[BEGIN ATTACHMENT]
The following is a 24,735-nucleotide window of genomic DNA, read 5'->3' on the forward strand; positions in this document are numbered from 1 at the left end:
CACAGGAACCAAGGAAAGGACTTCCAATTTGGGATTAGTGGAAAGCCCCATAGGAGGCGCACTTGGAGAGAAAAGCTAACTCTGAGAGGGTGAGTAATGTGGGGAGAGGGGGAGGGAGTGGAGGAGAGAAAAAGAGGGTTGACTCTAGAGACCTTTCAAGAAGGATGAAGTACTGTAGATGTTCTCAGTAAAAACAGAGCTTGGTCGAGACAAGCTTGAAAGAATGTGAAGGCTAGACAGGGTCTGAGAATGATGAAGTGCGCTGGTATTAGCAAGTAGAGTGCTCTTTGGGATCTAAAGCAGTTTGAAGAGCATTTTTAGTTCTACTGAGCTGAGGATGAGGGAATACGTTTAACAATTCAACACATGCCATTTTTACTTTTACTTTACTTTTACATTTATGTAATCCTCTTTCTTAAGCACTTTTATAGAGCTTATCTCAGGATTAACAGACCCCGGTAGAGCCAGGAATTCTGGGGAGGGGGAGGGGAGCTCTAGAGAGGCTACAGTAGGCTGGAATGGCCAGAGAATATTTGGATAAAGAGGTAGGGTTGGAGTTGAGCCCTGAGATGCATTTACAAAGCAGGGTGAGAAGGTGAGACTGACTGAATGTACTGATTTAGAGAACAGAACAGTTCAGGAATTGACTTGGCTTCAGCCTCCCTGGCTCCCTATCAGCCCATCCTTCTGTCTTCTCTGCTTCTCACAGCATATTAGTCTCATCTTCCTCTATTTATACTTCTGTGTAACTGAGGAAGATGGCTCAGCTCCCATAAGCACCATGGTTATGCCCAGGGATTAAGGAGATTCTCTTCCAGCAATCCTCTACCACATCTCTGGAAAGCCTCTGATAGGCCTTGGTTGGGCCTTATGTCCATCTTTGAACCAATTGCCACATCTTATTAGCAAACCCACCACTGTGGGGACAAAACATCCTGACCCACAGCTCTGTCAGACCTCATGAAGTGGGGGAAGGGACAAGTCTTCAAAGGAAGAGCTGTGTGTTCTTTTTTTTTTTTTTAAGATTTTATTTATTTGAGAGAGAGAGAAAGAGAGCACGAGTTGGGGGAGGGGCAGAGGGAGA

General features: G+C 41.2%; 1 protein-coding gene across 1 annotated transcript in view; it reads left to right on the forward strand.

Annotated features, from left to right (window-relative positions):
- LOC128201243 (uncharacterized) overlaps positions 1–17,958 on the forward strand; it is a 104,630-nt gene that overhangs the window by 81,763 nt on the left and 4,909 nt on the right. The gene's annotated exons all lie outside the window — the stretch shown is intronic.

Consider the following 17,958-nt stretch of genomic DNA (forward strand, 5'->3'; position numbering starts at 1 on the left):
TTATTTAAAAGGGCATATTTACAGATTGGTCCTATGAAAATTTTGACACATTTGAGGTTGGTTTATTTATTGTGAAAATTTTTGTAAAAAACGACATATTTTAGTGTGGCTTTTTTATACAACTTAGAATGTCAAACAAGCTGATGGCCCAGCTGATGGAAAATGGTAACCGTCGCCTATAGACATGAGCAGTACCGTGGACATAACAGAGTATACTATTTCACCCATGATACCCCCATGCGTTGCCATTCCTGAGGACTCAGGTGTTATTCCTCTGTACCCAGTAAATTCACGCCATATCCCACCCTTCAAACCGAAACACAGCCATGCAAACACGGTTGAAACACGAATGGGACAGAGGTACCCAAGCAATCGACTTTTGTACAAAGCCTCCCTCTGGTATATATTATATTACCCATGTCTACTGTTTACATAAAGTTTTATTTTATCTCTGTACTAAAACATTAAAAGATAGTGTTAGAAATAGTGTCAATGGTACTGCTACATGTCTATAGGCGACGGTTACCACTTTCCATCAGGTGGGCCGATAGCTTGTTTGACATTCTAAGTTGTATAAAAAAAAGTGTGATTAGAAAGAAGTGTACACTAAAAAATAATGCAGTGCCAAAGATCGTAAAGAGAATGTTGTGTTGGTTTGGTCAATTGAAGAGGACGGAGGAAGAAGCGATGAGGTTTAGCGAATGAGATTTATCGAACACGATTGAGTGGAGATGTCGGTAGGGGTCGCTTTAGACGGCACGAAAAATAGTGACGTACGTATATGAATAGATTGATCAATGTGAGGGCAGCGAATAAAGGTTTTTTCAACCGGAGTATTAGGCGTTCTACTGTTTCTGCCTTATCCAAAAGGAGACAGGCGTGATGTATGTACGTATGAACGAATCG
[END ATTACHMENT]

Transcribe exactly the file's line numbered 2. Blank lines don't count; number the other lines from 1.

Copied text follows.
CACAGGAACCAAGGAAAGGACTTCCAATTTGGGATTAGTGGAAAGCCCCATAGGAGGCGCACTTGGAGAGAAAAGCTAACTCTGAGAGGGTGAGTAATGTGGGGAGAGGGGGAGGGAGTGGAGGAGAGAAAAAGAGGGTTGACTCTAGAGACCTTTCAAGAAGGATGAAGTACTGTAGATGTTCTCAGTAAAAACAGAGCTTGGTCGAGACAAGCTTGAAAGAATGTGAAGGCTAGACAGGGTCTGAGAATGATGAAGTGCGCTGGTATTAGCAAGTAGAGTGCTCTTTGGGATCTAAAGCAGTTTGAAGAGCATTTTTAGTTCTACTGAGCTGAGGATGAGGGAATACGTTTAACAATTCAACACATGCCATTTTTACTTTTACTTTACTTTTACATTTATGTAATCCTCTTTCTTAAGCACTTTTATAGAGCTTATCTCAGGATTAACAGACCCCGGTAGAGCCAGGAATTCTGGGGAGGGGGAGGGGAGCTCTAGAGAGGCTACAGTAGGCTGGAATGGCCAGAGAATATTTGGATAAAGAGGTAGGGTTGGAGTTGAGCCCTGAGATGCATTTACAAAGCAGGGTGAGAAGGTGAGACTGACTGAATGTACTGATTTAGAGAACAGAACAGTTCAGGAATTGACTTGGCTTCAGCCTCCCTGGCTCCCTATCAGCCCATCCTTCTGTCTTCTCTGCTTCTCACAGCATATTAGTCTCATCTTCCTCTATTTATACTTCTGTGTAACTGAGGAAGATGGCTCAGCTCCCATAAGCACCATGGTTATGCCCAGGGATTAAGGAGATTCTCTTCCAGCAATCCTCTACCACATCTCTGGAAAGCCTCTGATAGGCCTTGGTTGGGCCTTATGTCCATCTTTGAACCAATTGCCACATCTTATTAGCAAACCCACCACTGTGGGGACAAAACATCCTGACCCACAGCTCTGTCAGACCTCATGAAGTGGGGGAAGGGACAAGTCTTCAAAGGAAGAGCTGTGTGTTCTTTTTTTTTTTTTTAAGATTTTATTTATTTGAGAGAGAGAGAAAGAGAGCACGAGTTGGGGGAGGGGCAGAGGGAGA